Wednesday, October 10, 2018

Salt & Light

What does it mean to be without hope? It means that life has become a complete drudgery and there is no joy in living. It is the place where you stop living and merely exist. Many of you know what this kind of existence is like. Over the years, I have seen many people without hope. I have been there when someone is dealing with the loss of a loved one who just took his life. I have met with families who just got the news that a family member has two months to live. All of these kinds of losses leave a person feeling hopeless, but none is so bad as the person who feels completely alone and without God. Paul reminded the Ephesians that each of us feels this way before we come to know God, “without hope and without God in the world” (Eph 2:12).

When we meet Jesus and invite him to live in us, he transforms us from the inside out. Not all at once, of course, but little by little as we are willing to love him and serve him. Luke describes when Jesus passed by Levi who was sitting at his accounting desk collecting taxes, most likely quite rich but without hope. Jesus invited him to come and follow him. Surprisingly, Levi got up and left everything and followed Jesus for the rest of his life.

People saw tax collectors as despicable in Jesus’ day. They overcharged and enforced payment with their thugs. People hated them, so it was no shock that when Jesus accepted an invitation to a banquet at Levi’s house, there was criticism. Jesus critics’ asked why Jesus was sitting in the company of sinners and tax collectors. Jesus’ answer is remarkable, "It is not the healthy who need a doctor, but the sick. I have not come to call the righteous, but sinners to repentance" (Luke 6:31-32).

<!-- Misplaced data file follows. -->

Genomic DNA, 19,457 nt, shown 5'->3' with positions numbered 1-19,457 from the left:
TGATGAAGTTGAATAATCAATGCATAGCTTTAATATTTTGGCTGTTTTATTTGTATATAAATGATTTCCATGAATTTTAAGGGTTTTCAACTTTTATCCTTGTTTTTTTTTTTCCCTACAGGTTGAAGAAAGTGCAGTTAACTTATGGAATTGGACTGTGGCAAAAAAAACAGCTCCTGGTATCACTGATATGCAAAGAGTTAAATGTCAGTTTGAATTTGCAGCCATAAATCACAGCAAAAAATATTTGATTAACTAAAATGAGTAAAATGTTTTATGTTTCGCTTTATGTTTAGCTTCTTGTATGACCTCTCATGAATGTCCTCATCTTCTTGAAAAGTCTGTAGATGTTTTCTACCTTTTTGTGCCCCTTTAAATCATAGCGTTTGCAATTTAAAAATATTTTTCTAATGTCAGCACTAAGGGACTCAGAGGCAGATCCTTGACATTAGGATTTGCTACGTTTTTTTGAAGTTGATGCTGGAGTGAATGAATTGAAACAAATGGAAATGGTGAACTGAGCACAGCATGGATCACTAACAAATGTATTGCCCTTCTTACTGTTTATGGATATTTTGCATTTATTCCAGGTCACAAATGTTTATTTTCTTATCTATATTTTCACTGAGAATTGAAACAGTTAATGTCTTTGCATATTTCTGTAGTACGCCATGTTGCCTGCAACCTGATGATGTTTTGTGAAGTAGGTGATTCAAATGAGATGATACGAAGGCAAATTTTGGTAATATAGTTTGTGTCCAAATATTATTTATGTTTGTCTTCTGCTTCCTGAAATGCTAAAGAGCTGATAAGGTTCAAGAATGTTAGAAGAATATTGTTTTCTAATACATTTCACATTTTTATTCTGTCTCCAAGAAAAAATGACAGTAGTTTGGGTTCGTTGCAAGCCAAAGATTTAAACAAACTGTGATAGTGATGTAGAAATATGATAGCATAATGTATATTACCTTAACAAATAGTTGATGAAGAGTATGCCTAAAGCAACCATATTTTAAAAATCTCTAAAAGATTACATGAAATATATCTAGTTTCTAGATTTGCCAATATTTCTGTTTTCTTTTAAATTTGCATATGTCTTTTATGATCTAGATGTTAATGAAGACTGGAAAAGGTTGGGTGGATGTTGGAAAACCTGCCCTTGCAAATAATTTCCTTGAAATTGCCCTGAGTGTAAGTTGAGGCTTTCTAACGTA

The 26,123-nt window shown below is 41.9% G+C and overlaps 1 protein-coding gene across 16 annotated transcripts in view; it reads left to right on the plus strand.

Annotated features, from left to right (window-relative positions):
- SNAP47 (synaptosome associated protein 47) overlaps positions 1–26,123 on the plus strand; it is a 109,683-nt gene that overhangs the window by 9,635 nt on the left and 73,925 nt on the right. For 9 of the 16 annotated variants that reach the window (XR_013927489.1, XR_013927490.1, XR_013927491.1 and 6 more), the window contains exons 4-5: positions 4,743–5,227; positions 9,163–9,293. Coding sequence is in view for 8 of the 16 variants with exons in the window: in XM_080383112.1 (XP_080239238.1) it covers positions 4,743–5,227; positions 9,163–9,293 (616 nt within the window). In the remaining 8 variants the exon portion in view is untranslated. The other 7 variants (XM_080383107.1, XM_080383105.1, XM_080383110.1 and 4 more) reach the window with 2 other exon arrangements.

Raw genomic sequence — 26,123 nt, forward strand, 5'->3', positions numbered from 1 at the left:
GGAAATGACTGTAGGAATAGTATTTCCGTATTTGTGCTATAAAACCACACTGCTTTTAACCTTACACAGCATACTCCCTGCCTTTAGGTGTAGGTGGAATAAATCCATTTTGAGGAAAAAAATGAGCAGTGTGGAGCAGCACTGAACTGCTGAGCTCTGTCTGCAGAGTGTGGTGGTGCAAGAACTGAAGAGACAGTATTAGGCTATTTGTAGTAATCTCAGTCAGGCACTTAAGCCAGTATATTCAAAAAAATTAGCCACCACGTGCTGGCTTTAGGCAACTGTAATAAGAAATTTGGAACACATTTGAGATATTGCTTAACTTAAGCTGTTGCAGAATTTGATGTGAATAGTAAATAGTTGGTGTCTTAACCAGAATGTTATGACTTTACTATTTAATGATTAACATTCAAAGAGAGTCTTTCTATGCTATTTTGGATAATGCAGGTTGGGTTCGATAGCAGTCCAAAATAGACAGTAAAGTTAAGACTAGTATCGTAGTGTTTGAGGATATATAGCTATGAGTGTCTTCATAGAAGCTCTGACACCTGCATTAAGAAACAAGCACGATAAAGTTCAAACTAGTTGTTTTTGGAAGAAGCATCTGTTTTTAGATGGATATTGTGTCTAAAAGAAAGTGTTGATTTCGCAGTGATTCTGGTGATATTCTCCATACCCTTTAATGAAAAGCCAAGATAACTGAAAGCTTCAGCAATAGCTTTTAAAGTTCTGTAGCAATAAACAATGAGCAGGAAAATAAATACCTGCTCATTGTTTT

Jesus made it clear that he was looking for people who knew they were sinners and were not afraid to admit it. The same way a sick person seeks out a doctor, so sinners seek out a savior. Jesus was not interested in saving people who did not believe they needed saving. Jesus is still looking for sinners, and he will find you the way he found Levi if you want to be found.

Years later, Levi became Matthew, which means gift of God, and he wrote down Jesus’ words:
“You are the salt of the earth. But if the salt loses its saltiness, how can it be made salty again? It is no longer good for anything, except to be thrown out and trampled by men. You are the light of the world. A city on a hill cannot be hidden. Neither do people light a lamp and put it under a bowl. Instead, they put it on its stand, and it gives light to everyone in the house. In the same way, let your light shine before men, that they may see your good deeds and praise your Father in heaven” (Matthew 5:13-16).

Once Jesus saves us and transforms us, we become salt and light. When those around see how we live, they praise God and are drawn to give their lives to Jesus.